23 September 2002
4 December 2013
4 February 2013
6 August 2013
14 May 2013
3 September 2013
A couple of years ago, it looked as though the offshore world would shortly cease to exist. The Organisation for Economic Cooperation and Development (OECD) Report, more noted for its bellicose tone than its intellectual quality, demanded an end to "ring-fencing" - the provision to non-residents of privileges not available to residents. Unfortunately, this is essentially what most of the offshore jurisdictions have to offer, although they point out that the onshore jurisdictions offer it too. A non-resident in the UK can establish an interest in possession trust free of capital gains tax and free of income tax on its foreign income; in the US, a non-resident alien can have a limited liability company free of tax on its foreign income.
There was a lot of huffing and puffing, complicated by the anti-money laundering initiative directed by the Financial Action Task Force and of which, it seemed to the offshore jurisdictions, they were especially, and unfairly, the target. The hubbub has died down, the ring-fencing concept has been quietly dropped, and the Enron affair has put an end to the notion that financial malpractice is mostly to be found offshore. The major onshore countries have settled for powers to obtain information, and the offshore jurisdictions are saying that it is business as usual.
But what business is it? Barristers lead a very protected life. Nobody asks me my opinion about changing a trunk-full of £50 notes into euros, but common sense tells me that there must still be Italians with bank accounts in Chiasso and South Americans with accounts in Florida, and that the origins of these funds would not bear too close an examination. I need no crystal ball to say that this business will have to go, and will doubtless go painfully for many of the depositors. And for the rest? We are in an area where statistics are notoriously few, but there are signs that the future of offshore business belongs to an altogether more serious and demanding world.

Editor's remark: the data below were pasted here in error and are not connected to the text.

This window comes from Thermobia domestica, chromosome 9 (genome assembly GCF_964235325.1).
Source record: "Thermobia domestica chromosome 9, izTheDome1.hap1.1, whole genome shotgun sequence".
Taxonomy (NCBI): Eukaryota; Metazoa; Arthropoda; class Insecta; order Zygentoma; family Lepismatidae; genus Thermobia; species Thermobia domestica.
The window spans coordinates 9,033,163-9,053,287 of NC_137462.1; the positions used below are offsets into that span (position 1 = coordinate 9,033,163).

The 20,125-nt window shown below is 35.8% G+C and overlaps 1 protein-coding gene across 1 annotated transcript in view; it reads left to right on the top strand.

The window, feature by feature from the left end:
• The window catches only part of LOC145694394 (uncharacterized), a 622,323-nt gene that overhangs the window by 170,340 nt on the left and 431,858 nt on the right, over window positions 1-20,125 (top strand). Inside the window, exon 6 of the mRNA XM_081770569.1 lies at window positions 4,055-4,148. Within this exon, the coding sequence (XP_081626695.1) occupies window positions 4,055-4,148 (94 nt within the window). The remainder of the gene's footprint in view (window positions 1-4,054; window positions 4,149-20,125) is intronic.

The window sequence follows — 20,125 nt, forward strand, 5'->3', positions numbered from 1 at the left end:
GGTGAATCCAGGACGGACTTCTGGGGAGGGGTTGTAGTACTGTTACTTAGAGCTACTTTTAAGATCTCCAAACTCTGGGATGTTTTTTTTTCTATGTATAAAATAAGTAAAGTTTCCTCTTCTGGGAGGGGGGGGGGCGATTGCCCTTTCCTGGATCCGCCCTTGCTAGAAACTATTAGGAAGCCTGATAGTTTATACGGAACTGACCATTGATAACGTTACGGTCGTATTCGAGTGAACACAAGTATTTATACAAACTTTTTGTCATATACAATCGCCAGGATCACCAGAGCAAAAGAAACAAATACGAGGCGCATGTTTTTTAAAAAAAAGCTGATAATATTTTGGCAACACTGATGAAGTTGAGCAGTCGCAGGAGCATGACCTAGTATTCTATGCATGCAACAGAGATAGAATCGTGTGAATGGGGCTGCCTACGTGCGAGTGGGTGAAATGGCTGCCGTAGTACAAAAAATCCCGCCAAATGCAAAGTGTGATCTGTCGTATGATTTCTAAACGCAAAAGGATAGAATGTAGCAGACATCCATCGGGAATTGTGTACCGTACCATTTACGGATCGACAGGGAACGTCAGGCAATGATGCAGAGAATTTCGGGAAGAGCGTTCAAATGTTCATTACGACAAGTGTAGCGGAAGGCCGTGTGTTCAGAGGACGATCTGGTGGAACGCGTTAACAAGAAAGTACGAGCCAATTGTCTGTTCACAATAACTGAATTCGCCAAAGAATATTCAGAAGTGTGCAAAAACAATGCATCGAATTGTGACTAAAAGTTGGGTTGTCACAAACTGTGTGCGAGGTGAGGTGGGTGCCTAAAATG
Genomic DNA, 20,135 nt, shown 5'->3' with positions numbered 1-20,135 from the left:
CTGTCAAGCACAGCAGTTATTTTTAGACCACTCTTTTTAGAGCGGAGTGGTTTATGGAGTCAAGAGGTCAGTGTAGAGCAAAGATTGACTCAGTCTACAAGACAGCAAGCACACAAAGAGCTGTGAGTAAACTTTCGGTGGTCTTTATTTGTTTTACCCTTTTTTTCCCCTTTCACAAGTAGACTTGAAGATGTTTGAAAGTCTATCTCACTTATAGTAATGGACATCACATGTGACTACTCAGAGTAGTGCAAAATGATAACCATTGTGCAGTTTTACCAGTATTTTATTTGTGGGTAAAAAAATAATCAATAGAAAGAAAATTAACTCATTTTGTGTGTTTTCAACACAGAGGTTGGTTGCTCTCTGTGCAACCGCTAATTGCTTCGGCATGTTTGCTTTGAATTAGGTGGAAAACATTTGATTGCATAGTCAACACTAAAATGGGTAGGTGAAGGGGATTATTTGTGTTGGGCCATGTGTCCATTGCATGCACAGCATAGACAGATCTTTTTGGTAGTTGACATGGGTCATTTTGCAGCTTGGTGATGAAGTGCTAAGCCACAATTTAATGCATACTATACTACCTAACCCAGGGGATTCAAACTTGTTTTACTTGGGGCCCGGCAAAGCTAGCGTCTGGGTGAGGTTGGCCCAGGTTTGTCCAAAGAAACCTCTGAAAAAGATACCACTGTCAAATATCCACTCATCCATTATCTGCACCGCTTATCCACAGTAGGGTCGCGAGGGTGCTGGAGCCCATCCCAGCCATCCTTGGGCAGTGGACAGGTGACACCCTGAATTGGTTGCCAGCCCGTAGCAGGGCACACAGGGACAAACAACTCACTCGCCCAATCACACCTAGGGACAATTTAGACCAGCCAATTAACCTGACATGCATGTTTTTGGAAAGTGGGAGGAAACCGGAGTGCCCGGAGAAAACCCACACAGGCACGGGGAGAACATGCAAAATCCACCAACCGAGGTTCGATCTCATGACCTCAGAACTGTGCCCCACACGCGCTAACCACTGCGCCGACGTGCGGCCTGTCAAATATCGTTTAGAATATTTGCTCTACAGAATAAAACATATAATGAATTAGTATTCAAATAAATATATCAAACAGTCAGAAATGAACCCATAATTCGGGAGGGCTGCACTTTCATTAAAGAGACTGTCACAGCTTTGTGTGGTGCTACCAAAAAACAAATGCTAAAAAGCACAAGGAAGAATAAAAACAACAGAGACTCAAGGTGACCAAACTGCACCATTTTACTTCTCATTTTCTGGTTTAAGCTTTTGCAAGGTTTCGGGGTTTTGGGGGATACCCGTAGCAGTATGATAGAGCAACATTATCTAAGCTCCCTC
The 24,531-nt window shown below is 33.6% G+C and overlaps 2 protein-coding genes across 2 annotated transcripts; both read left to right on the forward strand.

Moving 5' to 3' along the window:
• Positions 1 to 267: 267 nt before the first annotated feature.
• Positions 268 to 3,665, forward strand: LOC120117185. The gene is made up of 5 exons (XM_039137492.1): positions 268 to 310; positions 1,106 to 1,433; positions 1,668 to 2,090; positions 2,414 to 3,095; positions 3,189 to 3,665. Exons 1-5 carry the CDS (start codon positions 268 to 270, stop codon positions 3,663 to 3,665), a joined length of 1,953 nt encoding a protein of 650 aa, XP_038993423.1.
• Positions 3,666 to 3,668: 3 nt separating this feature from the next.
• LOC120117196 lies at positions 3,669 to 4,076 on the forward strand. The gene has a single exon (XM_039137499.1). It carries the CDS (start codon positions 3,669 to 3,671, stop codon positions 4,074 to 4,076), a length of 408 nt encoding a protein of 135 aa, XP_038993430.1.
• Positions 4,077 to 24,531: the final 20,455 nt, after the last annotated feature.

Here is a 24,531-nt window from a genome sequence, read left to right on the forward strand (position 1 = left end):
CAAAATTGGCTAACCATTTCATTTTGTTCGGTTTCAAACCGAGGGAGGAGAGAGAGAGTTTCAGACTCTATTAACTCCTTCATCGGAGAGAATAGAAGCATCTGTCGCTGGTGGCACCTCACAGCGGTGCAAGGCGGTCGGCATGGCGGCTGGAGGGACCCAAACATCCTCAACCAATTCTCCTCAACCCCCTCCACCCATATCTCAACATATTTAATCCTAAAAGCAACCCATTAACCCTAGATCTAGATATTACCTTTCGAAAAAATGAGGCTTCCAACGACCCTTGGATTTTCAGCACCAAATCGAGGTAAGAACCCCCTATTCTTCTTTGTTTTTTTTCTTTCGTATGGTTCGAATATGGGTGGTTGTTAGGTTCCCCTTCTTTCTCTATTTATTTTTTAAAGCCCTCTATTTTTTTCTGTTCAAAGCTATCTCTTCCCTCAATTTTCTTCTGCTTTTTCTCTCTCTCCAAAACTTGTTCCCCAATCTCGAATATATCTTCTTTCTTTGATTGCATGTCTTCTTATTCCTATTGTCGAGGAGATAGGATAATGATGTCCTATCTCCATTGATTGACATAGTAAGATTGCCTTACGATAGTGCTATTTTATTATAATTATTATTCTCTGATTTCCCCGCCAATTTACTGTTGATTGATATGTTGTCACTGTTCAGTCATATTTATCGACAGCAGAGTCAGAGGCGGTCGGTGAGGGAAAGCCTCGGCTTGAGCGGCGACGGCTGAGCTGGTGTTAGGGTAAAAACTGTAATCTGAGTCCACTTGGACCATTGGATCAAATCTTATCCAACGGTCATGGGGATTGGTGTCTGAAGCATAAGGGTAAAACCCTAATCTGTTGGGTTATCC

So, what about statistics? The Society of Trust and Estate Practitioners has nearly 500 members in Jersey, more than 150 in the Bahamas and many more in other offshore jurisdictions - they must be doing something. And the last volume of the Journal of the International Tax Planning Association has 364 pages, most of the text discussing offshore matters. The OFC Report stated that the Cayman Islands had become the fifth largest banking centre in the world. That is amazing given that the islands are so small that years ago - before the airport had Radar - planes travelling to the islands carried enough petrol to get back to Miami, just in case the pilot could not find them. Clearly, something, whether good or bad, is going on offshore, even if the public does not know much about it.